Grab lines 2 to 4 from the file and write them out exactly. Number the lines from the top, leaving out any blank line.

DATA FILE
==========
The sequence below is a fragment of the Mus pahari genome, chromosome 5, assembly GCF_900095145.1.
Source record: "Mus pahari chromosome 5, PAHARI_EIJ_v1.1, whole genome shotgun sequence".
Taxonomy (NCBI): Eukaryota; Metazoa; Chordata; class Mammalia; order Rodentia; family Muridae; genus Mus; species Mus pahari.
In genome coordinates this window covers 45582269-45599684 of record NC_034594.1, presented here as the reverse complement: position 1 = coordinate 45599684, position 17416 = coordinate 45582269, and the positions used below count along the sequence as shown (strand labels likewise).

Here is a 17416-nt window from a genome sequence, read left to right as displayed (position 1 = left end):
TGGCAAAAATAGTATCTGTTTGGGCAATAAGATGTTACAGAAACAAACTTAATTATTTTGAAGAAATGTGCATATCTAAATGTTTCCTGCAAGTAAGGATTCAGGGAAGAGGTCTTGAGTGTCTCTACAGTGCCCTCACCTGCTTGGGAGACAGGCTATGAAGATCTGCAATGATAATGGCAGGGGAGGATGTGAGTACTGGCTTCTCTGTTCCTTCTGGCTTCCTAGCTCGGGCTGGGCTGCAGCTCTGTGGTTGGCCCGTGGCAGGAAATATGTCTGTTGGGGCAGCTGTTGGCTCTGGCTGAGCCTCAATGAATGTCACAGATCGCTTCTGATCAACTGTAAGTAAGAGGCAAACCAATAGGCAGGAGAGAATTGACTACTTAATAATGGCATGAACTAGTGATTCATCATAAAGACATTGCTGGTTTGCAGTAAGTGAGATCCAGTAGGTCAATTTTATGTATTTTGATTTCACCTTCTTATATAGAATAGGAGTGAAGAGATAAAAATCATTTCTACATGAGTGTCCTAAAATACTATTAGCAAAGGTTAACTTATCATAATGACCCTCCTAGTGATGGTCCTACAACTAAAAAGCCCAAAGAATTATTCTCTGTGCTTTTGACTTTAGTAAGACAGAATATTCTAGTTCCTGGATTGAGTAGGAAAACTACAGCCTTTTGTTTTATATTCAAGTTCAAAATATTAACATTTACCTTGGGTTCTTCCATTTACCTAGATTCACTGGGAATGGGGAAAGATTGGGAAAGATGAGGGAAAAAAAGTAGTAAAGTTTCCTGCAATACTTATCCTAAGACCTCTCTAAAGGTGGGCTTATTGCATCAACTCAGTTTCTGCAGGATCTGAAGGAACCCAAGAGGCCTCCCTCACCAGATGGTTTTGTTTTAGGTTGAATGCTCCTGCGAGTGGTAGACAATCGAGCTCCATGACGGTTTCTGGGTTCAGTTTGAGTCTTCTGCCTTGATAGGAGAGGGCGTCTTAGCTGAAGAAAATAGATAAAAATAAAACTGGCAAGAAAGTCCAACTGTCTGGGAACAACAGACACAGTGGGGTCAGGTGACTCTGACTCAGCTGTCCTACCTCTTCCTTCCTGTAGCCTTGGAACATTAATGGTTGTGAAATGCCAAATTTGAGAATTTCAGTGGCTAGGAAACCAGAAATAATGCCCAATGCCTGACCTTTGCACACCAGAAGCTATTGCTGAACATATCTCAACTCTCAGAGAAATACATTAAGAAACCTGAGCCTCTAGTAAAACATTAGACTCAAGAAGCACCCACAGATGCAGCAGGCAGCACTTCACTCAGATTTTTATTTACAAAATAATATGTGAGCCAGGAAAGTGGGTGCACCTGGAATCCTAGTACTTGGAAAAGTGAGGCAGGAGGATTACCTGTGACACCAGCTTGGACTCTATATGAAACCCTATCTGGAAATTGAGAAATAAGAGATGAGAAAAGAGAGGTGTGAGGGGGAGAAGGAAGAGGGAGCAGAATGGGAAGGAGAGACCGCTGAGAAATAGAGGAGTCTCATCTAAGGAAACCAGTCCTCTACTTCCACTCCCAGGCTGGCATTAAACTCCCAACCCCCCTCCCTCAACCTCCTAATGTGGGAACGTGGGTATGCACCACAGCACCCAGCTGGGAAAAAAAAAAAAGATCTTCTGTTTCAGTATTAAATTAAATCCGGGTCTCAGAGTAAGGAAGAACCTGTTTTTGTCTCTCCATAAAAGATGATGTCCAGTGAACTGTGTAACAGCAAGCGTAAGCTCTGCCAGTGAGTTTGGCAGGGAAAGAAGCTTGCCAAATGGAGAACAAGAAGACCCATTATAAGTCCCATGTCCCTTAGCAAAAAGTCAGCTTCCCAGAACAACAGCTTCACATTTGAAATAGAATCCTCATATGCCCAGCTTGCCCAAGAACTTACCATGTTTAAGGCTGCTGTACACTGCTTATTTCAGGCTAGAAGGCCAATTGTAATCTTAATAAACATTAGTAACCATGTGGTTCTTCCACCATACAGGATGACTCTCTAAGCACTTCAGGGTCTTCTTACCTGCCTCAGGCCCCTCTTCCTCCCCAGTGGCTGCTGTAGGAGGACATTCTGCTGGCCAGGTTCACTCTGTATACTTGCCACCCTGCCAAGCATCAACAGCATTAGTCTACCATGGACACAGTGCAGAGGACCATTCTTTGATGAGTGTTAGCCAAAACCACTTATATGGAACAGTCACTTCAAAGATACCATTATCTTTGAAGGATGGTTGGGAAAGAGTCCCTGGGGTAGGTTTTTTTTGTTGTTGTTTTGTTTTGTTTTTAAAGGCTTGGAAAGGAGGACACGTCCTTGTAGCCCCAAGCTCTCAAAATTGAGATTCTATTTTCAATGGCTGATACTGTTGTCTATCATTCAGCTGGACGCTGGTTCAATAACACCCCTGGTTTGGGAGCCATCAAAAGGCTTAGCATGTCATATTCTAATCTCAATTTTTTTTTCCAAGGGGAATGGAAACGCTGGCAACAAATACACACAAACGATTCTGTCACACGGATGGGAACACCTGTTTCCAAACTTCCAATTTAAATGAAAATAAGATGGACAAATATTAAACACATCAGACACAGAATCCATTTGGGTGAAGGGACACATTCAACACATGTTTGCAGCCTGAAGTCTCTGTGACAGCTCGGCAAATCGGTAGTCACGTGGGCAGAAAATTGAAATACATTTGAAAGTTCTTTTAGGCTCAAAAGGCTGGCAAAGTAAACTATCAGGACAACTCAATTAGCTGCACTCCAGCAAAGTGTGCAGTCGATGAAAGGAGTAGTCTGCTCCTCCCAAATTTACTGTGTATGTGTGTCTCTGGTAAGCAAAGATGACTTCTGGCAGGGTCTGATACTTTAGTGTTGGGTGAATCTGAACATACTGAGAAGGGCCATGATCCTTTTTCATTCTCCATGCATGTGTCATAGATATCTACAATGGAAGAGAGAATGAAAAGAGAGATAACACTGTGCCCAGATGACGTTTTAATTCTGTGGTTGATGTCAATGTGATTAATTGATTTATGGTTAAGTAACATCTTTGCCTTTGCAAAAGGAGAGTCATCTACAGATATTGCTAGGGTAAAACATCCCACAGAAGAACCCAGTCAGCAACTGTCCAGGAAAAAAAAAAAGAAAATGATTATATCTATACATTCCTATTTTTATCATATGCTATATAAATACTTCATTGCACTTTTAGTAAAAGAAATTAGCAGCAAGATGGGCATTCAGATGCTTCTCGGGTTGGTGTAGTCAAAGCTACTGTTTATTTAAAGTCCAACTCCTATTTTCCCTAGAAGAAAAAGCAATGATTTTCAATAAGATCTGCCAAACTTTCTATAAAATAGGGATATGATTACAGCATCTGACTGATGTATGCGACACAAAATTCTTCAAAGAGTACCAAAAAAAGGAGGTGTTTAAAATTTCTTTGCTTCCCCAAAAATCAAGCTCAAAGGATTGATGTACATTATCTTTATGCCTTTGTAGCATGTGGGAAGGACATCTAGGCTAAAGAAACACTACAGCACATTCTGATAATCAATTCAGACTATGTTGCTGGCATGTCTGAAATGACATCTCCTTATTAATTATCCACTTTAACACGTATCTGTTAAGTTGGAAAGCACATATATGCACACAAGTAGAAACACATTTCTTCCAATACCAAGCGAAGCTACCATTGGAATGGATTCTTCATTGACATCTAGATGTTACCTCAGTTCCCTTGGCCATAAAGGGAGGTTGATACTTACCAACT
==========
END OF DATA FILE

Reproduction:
Source record: "Mus pahari chromosome 5, PAHARI_EIJ_v1.1, whole genome shotgun sequence".
Taxonomy (NCBI): Eukaryota; Metazoa; Chordata; class Mammalia; order Rodentia; family Muridae; genus Mus; species Mus pahari.
In genome coordinates this window covers 45582269-45599684 of record NC_034594.1, presented here as the reverse complement: position 1 = coordinate 45599684, position 17416 = coordinate 45582269, and the positions used below count along the sequence as shown (strand labels likewise).